Generous cities – weaving commons-oriented systems for the reuse of excess materials in urban contexts

Schmidt Fonseca, Felipe (2024) Generous cities – weaving commons-oriented systems for the reuse of excess materials in urban contexts. Doctoral thesis, Northumbria University.

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This thesis explores the transformative potential of reshaping the way cities handle excess materials. In particular, it explores a shift from industry-oriented waste management to community-based waste prevention through practices of reuse at a local level. The central research question addressed is: ‘How can practices of reuse contribute to reimagining and reshaping the way cities handle excess materials?’. Through a series of interconnected research cycles, this investigation dives into the nuances of cultures of reuse through repair, upcycling and recirculation, and challenges the prevalent mindset focused almost exclusively on recycling, incineration, and landfilling of materials.

The research begins by employing design research methods to understand how discarded and unused materials are transformed and re-distributed in urban contexts. It then investigates forms of embodied knowledge in reuse initiatives, in order to leverage such practices with open-source ways of organising community initiatives. Finally, the thesis connects to policy-making, introducing the concept of ‘generous cities’.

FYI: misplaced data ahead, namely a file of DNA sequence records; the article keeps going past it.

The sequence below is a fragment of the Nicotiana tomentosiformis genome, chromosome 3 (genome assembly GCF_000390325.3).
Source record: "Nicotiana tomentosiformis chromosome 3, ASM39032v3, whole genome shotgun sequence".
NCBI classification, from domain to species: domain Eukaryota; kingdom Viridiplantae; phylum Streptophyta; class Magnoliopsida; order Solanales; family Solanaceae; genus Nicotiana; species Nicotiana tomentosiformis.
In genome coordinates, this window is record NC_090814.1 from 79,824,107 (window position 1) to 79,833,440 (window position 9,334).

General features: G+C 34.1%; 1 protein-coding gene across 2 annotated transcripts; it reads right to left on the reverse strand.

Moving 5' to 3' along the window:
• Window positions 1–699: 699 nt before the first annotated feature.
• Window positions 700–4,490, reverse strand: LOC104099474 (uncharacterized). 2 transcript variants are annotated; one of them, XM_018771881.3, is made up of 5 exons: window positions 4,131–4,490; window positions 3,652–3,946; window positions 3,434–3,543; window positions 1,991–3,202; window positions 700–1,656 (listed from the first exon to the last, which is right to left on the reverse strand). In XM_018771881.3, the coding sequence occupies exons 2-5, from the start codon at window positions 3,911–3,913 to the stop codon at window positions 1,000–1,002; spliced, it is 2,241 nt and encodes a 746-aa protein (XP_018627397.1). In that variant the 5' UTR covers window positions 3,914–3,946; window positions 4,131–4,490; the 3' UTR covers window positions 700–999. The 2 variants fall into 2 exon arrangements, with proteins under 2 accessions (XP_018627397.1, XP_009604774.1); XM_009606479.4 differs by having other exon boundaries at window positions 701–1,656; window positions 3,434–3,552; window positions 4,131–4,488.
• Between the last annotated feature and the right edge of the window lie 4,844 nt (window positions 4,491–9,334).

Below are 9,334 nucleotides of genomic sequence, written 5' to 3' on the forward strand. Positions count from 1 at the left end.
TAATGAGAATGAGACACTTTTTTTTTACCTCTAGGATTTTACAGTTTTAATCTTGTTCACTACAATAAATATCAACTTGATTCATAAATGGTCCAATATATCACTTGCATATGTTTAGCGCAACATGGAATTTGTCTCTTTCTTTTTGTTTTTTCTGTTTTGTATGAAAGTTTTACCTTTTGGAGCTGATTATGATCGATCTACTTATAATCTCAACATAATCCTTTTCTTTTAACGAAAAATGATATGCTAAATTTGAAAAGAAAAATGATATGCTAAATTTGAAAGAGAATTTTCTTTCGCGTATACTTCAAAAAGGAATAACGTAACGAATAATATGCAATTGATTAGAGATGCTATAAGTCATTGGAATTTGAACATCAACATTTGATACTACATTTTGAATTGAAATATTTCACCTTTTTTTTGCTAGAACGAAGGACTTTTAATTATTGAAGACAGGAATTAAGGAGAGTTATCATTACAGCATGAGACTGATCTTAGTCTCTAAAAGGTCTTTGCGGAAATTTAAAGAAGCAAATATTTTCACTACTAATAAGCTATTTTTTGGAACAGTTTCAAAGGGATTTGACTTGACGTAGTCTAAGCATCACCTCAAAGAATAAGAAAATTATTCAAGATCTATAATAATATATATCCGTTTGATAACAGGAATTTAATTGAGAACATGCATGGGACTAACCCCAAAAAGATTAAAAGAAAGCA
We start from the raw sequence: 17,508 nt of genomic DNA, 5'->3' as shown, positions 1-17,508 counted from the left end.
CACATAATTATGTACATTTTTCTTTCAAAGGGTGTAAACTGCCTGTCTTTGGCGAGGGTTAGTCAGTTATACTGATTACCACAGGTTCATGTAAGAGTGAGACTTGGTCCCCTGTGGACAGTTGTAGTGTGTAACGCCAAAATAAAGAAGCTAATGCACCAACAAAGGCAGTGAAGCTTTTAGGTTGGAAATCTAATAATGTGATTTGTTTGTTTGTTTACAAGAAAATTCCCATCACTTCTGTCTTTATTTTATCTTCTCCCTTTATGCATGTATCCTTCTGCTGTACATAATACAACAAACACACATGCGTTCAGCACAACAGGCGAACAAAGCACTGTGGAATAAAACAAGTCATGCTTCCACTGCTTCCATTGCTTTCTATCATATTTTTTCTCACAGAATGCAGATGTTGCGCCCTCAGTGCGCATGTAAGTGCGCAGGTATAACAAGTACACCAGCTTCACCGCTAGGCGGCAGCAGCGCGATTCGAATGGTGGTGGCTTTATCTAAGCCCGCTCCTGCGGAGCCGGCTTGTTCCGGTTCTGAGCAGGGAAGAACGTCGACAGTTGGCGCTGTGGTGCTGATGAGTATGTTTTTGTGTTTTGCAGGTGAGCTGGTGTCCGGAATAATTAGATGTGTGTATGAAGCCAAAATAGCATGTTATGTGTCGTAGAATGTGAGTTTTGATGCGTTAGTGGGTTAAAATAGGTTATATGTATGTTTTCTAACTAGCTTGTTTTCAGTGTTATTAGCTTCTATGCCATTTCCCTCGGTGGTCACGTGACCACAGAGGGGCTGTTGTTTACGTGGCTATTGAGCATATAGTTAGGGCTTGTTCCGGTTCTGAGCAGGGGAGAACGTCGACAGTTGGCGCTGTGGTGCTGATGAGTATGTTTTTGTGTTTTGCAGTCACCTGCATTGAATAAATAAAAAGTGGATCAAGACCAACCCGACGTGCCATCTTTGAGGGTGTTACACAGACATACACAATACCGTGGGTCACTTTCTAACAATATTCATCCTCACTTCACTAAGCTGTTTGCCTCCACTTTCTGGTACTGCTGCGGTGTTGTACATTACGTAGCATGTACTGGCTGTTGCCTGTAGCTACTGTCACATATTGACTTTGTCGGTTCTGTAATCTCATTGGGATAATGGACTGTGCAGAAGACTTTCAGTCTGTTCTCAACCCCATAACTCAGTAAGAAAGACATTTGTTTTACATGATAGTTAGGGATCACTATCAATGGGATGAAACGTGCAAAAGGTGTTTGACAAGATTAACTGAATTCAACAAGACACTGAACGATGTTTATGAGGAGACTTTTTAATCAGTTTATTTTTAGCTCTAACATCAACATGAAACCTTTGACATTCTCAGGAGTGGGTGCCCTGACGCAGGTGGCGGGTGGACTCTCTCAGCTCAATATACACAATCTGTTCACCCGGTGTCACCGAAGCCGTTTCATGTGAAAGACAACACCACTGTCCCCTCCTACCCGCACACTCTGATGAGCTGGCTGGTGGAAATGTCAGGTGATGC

During the doctoral investigation, eight design concepts were created, and three prototypes developed. Altogether, they capture the research findings and expand their potential impact in establishing local systems of material reuse.

The generous city highlights the ability to weave convivial forms of addressing the multiple contemporary crises – social, environmental, economic – by foregrounding collective forms of mutual care, cultural regeneration, and resource conservation. The thesis contributes to scholarship on waste management and urban sustainability, adopting a critical, transdisciplinary, and situated perspective. Additionally, the research offers practical tools to promote and scale community-based waste prevention. It presents an essential pivot from the current focus on recycling towards more sustainable, community-oriented, and generous urban environments.

Item Type: Thesis (Doctoral)
Uncontrolled Keywords: repair culture, waste prevention, circular economy, open design, conviviality
Subjects: W200 Design studies
Department: Faculties > Arts, Design and Social Sciences > Design
University Services > Graduate School > Doctor of Philosophy
Depositing User: John Coen
Date Deposited: 21 May 2024 08:45
Last Modified: 21 May 2024 09:00

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